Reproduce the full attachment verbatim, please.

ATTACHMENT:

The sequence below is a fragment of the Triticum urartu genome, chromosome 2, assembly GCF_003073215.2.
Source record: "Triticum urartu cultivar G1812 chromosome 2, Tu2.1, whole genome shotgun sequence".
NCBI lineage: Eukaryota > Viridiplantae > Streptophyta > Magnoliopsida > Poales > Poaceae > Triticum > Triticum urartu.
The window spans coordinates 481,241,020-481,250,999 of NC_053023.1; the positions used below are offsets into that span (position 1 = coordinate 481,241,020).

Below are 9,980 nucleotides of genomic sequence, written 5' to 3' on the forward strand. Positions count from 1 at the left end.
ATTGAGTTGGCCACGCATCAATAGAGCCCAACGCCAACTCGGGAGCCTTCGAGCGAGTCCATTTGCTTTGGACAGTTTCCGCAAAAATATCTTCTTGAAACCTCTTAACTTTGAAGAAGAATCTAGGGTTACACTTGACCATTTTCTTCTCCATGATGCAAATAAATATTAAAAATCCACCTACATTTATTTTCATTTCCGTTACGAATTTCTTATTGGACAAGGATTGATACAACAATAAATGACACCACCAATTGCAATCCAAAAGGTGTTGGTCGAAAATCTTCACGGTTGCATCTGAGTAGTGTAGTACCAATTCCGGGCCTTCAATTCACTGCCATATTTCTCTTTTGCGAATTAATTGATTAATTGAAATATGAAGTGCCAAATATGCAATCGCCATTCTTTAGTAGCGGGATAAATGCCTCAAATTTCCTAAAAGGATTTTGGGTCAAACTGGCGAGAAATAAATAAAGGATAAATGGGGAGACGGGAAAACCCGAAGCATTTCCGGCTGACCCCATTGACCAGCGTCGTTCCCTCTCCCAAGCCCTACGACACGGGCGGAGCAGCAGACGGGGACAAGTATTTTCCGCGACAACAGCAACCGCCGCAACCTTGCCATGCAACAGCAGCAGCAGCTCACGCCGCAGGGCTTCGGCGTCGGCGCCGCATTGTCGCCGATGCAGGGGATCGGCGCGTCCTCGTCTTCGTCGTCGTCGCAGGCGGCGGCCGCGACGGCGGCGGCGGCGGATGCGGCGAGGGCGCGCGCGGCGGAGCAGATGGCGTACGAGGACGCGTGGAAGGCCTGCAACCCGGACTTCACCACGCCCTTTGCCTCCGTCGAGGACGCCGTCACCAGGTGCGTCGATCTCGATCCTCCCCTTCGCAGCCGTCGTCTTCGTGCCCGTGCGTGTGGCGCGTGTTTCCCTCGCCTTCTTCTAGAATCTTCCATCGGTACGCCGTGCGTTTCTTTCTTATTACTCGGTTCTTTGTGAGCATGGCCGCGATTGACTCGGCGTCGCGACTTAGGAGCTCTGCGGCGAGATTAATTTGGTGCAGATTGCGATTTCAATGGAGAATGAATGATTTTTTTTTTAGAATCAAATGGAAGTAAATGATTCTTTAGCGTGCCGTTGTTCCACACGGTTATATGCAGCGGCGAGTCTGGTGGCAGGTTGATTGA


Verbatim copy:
The sequence below is a fragment of the Triticum urartu genome, chromosome 2, assembly GCF_003073215.2.
Source record: "Triticum urartu cultivar G1812 chromosome 2, Tu2.1, whole genome shotgun sequence".
NCBI lineage: Eukaryota > Viridiplantae > Streptophyta > Magnoliopsida > Poales > Poaceae > Triticum > Triticum urartu.
The window spans coordinates 481,241,020-481,250,999 of NC_053023.1; the positions used below are offsets into that span (position 1 = coordinate 481,241,020).

Below are 9,980 nucleotides of genomic sequence, written 5' to 3' on the forward strand. Positions count from 1 at the left end.
ATTGAGTTGGCCACGCATCAATAGAGCCCAACGCCAACTCGGGAGCCTTCGAGCGAGTCCATTTGCTTTGGACAGTTTCCGCAAAAATATCTTCTTGAAACCTCTTAACTTTGAAGAAGAATCTAGGGTTACACTTGACCATTTTCTTCTCCATGATGCAAATAAATATTAAAAATCCACCTACATTTATTTTCATTTCCGTTACGAATTTCTTATTGGACAAGGATTGATACAACAATAAATGACACCACCAATTGCAATCCAAAAGGTGTTGGTCGAAAATCTTCACGGTTGCATCTGAGTAGTGTAGTACCAATTCCGGGCCTTCAATTCACTGCCATATTTCTCTTTTGCGAATTAATTGATTAATTGAAATATGAAGTGCCAAATATGCAATCGCCATTCTTTAGTAGCGGGATAAATGCCTCAAATTTCCTAAAAGGATTTTGGGTCAAACTGGCGAGAAATAAATAAAGGATAAATGGGGAGACGGGAAAACCCGAAGCATTTCCGGCTGACCCCATTGACCAGCGTCGTTCCCTCTCCCAAGCCCTACGACACGGGCGGAGCAGCAGACGGGGACAAGTATTTTCCGCGACAACAGCAACCGCCGCAACCTTGCCATGCAACAGCAGCAGCAGCTCACGCCGCAGGGCTTCGGCGTCGGCGCCGCATTGTCGCCGATGCAGGGGATCGGCGCGTCCTCGTCTTCGTCGTCGTCGCAGGCGGCGGCCGCGACGGCGGCGGCGGCGGATGCGGCGAGGGCGCGCGCGGCGGAGCAGATGGCGTACGAGGACGCGTGGAAGGCCTGCAACCCGGACTTCACCACGCCCTTTGCCTCCGTCGAGGACGCCGTCACCAGGTGCGTCGATCTCGATCCTCCCCTTCGCAGCCGTCGTCTTCGTGCCCGTGCGTGTGGCGCGTGTTTCCCTCGCCTTCTTCTAGAATCTTCCATCGGTACGCCGTGCGTTTCTTTCTTATTACTCGGTTCTTTGTGAGCATGGCCGCGATTGACTCGGCGTCGCGACTTAGGAGCTCTGCGGCGAGATTAATTTGGTGCAGATTGCGATTTCAATGGAGAATGAATGATTTTTTTTTTAGAATCAAATGGAAGTAAATGATTCTTTAGCGTGCCGTTGTTCCACACGGTTATATGCAGCGGCGAGTCTGGTGGCAGGTTGATTGA